Mitigating Influenza with HVAC system upgrades

Oct. 28, 2009
A list of tips to consider during cold and flu season.

With cold and flu season upon us, spending time reviewing your HVAC system, its major components, as well as air and water distribution is time well spent to help mitigate the spread of type A (H1N1) and other types of Influenza. Some precautions are based on adopting simple common-sense measures, while others are related to proper maintenance protocols. In addition, there are system upgrades that can be performed to further mitigate risks. Below is a list of tips to consider during cold and flu season:

  • Monitor facilities to ensure that no warm, stagnant water is present; it can provide a conducive environment for the growth of problematic microbes such as Legionella, the cause of Legionnaire’s Disease.
  • Monitor areas including cooling towers, pooled water on roofs or clogged drains that can harbor unhealthy contaminants that can be introduced into the building and circulated by the air distribution systems into the occupied spaces.
  • Upgrade the efficiency of the air filters. As filter efficiency increases, resistance to airflow also increases. Always check to be sure the fan system can handle the resistance being imposed by the filters and other components in the system. Also, select replacement filters based on the specific particles you intend to collect.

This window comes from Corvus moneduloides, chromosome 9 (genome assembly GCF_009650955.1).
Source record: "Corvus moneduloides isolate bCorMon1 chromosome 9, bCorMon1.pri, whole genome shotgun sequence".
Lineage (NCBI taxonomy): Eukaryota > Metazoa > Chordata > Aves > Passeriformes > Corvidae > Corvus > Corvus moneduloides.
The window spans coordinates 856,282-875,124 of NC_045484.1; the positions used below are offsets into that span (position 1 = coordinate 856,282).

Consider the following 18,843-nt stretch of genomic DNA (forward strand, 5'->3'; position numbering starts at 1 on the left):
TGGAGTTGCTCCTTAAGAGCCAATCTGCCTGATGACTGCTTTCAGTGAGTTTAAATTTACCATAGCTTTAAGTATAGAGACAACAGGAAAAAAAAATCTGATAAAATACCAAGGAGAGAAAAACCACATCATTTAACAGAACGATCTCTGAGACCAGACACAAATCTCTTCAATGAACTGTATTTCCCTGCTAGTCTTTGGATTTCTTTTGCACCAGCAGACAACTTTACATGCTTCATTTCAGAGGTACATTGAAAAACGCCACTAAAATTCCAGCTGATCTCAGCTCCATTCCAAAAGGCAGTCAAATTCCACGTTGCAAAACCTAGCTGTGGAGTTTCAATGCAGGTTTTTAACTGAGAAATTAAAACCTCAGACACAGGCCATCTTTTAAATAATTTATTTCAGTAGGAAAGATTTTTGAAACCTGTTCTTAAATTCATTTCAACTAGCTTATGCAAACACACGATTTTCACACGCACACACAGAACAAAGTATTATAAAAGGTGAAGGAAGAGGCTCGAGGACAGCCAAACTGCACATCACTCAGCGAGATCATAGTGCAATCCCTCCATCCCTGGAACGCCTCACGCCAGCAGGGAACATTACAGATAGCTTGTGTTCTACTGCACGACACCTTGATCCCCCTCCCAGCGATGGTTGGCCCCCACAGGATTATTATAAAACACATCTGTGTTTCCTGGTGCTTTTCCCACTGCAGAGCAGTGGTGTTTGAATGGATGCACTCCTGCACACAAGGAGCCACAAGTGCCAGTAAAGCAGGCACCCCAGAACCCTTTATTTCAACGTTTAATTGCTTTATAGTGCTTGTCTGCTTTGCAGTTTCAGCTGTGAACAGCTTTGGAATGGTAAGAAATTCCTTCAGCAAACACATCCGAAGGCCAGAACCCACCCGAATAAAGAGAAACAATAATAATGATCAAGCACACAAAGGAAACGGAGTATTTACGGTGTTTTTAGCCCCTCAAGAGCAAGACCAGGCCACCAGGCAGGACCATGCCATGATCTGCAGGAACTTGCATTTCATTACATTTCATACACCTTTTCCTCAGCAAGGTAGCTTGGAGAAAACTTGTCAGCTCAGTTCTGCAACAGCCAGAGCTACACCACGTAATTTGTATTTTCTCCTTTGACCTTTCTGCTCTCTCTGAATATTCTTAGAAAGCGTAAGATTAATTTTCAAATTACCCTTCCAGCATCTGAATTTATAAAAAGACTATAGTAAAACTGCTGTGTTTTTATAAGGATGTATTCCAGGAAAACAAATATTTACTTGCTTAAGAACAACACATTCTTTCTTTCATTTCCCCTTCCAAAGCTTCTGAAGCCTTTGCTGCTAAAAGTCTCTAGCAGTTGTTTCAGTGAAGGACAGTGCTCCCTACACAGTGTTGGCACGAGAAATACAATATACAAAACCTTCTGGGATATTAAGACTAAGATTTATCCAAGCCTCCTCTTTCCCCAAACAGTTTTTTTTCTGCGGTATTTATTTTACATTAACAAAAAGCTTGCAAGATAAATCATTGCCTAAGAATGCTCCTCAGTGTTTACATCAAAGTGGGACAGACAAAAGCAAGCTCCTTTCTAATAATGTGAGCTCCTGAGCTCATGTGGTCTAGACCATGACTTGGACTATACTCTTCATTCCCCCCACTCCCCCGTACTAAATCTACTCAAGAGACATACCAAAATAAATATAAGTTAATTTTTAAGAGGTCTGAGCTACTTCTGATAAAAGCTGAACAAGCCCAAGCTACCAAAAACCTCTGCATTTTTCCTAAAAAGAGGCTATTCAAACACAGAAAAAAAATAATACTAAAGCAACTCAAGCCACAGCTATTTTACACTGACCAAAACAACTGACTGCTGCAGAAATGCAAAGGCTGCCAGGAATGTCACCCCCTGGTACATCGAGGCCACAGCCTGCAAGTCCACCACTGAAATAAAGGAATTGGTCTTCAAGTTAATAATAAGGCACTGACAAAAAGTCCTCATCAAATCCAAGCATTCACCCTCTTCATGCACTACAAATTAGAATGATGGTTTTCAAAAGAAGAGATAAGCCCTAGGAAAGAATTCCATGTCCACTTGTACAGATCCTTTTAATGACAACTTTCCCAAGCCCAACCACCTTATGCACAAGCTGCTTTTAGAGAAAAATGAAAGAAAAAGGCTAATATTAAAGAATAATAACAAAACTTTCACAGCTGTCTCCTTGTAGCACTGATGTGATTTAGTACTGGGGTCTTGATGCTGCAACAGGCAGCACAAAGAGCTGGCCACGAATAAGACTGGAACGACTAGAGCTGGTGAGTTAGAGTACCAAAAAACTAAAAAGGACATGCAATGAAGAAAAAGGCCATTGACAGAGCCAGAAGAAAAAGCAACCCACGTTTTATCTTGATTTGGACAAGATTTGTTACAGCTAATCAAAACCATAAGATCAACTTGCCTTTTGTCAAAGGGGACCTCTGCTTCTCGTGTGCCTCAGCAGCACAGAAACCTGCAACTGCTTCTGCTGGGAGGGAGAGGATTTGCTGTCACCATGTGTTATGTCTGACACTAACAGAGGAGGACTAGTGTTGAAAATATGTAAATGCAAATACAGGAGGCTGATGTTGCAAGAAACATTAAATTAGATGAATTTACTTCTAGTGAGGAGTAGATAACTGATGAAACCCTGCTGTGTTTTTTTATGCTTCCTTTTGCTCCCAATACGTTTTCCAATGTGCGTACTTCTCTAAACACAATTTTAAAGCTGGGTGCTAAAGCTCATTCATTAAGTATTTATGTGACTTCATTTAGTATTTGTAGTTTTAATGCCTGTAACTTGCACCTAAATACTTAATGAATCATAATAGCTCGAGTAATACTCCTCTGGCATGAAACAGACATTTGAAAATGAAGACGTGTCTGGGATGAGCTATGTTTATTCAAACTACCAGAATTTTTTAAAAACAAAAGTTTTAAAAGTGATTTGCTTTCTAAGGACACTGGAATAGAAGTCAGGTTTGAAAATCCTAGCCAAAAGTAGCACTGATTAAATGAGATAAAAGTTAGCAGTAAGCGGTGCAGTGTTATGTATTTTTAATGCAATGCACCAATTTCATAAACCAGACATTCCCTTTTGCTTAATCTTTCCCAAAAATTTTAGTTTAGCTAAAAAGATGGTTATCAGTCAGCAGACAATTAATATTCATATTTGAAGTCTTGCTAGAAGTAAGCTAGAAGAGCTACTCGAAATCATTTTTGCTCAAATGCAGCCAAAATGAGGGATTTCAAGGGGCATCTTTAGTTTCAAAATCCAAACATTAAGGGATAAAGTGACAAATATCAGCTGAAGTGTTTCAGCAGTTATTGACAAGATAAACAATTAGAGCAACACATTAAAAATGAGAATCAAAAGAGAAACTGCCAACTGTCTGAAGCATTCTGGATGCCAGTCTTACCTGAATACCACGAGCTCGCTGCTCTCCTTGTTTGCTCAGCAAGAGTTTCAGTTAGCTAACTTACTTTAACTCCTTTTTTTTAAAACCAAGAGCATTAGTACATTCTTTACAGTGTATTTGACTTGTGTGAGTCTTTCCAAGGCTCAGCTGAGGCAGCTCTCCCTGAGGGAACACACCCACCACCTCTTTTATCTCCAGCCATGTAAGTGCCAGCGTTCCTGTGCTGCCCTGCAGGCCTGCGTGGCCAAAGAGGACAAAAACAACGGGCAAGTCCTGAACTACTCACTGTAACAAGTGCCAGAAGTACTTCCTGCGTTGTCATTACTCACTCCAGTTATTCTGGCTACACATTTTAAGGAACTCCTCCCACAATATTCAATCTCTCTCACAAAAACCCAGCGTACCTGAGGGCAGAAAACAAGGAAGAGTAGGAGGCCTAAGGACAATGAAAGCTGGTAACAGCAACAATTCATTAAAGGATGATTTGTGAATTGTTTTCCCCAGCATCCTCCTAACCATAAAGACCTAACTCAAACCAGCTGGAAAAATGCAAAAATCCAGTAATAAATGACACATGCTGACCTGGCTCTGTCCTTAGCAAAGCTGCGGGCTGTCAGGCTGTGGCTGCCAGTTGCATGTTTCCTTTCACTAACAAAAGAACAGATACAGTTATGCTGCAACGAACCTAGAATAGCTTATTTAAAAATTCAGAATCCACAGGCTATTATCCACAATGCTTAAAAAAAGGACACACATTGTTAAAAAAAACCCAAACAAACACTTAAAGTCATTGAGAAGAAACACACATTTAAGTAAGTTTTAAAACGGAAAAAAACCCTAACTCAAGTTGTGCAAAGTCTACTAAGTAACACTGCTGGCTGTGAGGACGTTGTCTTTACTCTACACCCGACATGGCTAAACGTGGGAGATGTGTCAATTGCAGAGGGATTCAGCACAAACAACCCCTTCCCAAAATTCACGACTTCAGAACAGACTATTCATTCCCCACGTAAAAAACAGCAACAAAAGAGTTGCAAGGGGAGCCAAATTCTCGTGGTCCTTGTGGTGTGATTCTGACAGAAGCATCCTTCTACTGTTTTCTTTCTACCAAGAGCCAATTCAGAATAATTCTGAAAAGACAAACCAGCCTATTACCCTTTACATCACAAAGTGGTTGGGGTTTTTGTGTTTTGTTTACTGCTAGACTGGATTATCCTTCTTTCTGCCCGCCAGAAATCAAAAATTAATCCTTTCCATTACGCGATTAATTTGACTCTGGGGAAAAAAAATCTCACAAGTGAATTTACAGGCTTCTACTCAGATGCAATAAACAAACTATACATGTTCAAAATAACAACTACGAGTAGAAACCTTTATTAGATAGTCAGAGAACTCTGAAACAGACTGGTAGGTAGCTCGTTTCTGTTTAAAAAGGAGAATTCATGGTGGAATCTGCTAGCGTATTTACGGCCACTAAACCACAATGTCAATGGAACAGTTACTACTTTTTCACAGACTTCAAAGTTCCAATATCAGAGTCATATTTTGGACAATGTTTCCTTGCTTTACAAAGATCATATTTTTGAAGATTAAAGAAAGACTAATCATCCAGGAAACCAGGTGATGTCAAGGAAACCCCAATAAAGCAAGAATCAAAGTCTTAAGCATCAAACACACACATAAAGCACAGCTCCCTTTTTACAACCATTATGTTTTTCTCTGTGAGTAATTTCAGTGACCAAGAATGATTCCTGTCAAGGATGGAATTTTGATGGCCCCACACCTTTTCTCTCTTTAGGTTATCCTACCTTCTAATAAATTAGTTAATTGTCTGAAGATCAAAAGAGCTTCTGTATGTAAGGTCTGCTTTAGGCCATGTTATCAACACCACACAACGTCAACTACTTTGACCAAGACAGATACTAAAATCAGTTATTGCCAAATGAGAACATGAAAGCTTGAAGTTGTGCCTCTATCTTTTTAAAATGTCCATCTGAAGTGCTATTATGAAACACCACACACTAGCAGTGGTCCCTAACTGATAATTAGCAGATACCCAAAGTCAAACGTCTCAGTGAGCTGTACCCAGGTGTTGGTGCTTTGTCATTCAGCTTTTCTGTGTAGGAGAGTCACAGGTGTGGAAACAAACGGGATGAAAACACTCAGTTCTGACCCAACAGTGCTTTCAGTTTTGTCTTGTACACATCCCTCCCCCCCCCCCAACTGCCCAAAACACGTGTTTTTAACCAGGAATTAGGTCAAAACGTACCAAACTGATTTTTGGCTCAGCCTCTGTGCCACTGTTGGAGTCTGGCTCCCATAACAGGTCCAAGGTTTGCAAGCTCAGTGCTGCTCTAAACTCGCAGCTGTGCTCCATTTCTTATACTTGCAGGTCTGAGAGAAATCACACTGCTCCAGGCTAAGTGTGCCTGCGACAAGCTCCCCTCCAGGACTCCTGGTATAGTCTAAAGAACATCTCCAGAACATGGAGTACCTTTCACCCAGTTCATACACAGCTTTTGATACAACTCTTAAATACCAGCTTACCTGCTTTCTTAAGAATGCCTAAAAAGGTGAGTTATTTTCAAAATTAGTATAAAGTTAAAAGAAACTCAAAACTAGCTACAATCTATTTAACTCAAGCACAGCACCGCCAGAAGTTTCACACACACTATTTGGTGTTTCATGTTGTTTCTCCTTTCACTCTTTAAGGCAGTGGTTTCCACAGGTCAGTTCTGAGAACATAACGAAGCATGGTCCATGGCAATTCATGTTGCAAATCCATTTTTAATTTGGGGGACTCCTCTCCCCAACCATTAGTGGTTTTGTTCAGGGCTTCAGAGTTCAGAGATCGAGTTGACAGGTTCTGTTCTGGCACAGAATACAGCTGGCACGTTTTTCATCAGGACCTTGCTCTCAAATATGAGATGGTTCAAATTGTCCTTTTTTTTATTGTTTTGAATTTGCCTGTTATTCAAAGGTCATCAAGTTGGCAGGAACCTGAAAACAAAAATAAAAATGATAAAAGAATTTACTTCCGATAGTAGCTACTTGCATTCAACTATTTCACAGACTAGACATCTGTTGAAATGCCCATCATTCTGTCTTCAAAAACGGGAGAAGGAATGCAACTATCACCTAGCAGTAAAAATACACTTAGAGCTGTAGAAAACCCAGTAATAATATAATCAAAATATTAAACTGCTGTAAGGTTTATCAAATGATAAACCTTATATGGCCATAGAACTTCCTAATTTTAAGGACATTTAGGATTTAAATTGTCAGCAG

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  • It is necessary to reevaluate how and when filters should be changed. Rather than using a simple schedule, it may be more prudent to measure the pressure drop through filter banks and set up basic performance metrics to determine the best model for filter changes.
  • Technicians should wear cut-resistant gloves when performing filter changes or basic maintenance to air dampers and commonly exposed system components. Also, properly fit respirators to ensure that the risk of exposure while working above the ceiling or in poorly ventilated areas is minimized.
  • Verify outside air intake damper settings and operations. Trane recommends that most commercial spaces operate at a slightly positive pressure relative to the outdoors to reduce the likelihood of contaminants infiltrating the occupied areas.
  • Check and validate critical area exhaust fans to assure that they are removing contaminants from the building before they become mixed with the indoor air. Perform preventive maintenance on small exhaust fans to ensure they have not accumulated dirt, reducing their effectiveness.
  • Provide staff with basic training and increase overall awareness about the risks of influenza exposure and the likely ways to contract the virus. Also, conduct formal training with staff technicians and subcontract workers on how to work with building systems to reduce risk, increase health and safety, and reduce exposure to harmful airborne particles.
  • Communicate influenza safety tips and precautions to all building departments.
  • Encourage hand washing among all staff. If possible, place hand sanitizer and hand cleaning supplies at air handler locations, equipment controls, railings and access doors.

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